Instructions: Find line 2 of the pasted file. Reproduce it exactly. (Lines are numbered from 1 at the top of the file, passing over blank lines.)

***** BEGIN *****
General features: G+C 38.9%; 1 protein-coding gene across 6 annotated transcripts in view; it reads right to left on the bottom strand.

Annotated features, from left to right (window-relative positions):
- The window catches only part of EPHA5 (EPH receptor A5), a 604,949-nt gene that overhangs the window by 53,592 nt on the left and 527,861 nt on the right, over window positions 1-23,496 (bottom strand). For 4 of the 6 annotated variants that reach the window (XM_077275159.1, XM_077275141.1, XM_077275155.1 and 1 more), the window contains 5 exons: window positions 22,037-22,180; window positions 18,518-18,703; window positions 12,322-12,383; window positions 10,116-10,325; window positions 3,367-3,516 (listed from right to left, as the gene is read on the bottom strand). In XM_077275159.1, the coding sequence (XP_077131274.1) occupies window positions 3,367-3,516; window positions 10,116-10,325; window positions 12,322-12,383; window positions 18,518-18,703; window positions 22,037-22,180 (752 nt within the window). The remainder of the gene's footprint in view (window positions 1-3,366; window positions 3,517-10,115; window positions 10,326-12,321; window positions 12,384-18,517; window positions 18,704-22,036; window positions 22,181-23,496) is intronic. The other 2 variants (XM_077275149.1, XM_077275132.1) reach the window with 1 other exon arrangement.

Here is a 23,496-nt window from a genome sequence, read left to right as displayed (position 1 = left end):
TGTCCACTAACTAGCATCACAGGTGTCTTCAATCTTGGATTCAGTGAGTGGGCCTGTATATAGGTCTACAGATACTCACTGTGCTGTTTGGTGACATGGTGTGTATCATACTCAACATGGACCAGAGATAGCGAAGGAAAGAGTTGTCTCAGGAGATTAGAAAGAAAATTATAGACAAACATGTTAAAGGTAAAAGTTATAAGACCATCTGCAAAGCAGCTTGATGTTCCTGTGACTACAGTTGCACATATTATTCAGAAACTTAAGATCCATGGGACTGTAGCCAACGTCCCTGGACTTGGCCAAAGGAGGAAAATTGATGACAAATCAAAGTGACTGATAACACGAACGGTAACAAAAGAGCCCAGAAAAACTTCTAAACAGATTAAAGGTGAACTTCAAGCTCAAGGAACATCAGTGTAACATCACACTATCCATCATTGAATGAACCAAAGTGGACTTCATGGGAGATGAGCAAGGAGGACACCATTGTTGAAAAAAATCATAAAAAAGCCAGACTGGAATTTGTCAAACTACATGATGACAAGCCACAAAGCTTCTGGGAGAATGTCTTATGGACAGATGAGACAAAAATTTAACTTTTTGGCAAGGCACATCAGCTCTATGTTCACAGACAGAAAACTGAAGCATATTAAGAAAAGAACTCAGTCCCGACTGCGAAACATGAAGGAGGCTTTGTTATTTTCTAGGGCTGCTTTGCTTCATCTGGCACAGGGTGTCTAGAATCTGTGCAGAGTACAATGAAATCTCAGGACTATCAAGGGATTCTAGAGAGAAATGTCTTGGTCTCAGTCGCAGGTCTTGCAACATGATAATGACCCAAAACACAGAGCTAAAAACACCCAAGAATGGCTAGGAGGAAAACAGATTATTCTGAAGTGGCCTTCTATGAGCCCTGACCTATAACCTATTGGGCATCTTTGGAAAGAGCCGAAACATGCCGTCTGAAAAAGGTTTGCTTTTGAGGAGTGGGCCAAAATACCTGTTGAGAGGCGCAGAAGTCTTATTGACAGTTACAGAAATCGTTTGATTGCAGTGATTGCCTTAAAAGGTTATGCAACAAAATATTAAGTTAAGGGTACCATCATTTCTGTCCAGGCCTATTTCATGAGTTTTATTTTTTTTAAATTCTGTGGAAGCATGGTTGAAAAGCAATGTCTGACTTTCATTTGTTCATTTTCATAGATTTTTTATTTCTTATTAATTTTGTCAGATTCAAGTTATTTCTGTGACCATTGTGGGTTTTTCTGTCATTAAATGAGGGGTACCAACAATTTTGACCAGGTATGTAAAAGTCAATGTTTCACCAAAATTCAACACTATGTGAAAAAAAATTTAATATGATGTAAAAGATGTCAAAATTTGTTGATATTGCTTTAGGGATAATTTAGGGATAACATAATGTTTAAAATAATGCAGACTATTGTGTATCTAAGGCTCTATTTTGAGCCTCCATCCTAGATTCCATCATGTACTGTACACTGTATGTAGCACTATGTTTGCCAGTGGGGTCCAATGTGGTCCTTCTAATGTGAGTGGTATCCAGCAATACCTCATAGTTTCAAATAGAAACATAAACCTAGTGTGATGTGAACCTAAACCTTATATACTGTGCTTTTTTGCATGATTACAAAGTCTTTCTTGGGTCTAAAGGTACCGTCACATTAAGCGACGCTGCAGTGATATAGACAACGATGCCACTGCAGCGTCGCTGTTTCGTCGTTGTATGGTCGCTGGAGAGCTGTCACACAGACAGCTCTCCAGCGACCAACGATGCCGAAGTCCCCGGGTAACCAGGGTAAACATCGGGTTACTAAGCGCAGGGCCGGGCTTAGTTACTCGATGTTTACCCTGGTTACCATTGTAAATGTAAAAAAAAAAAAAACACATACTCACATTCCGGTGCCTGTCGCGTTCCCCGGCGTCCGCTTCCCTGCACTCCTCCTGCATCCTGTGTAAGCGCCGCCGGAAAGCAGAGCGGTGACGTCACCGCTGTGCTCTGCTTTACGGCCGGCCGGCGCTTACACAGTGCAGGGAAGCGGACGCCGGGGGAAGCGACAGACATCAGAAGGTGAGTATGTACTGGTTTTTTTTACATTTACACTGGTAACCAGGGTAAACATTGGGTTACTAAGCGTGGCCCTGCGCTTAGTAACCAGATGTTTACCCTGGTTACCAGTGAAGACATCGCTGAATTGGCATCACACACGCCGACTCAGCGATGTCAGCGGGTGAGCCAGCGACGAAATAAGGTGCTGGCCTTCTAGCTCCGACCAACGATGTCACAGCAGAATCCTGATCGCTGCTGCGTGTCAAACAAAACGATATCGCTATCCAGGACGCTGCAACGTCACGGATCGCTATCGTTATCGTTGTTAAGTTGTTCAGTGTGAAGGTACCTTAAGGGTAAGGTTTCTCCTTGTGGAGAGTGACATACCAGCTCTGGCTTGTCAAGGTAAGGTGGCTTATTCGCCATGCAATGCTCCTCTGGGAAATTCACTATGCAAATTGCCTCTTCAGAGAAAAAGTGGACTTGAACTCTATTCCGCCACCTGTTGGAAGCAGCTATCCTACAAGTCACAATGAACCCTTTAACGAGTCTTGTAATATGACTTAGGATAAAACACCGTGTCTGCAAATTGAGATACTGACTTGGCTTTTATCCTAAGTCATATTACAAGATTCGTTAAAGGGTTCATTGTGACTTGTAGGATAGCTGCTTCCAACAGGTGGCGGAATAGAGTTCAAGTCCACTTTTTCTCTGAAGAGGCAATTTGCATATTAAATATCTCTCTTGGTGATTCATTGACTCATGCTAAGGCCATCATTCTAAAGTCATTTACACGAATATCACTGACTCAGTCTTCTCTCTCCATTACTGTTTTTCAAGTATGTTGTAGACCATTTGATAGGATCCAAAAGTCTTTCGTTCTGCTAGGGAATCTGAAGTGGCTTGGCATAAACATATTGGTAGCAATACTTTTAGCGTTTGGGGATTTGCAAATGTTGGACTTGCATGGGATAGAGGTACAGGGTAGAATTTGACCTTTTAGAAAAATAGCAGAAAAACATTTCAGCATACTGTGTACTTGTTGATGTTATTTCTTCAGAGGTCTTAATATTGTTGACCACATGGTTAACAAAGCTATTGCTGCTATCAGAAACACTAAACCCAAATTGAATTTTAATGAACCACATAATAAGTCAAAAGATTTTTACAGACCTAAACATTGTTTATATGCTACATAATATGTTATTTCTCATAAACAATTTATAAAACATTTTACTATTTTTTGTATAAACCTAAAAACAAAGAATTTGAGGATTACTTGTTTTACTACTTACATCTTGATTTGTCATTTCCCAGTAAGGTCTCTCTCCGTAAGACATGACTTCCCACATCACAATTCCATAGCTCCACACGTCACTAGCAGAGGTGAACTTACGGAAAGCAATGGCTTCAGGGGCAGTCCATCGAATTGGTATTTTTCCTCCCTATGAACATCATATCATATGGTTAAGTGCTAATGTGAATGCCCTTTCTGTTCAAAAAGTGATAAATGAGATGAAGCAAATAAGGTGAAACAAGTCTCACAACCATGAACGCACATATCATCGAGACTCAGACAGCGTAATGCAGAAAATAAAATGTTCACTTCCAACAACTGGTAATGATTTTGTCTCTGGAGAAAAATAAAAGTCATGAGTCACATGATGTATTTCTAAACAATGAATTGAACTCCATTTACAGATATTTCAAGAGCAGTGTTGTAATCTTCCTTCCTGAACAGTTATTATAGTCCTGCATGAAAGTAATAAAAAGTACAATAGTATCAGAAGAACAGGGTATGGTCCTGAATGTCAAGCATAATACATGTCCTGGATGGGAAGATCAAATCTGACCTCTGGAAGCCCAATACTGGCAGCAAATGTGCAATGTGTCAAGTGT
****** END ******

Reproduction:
Annotated features, from left to right (window-relative positions):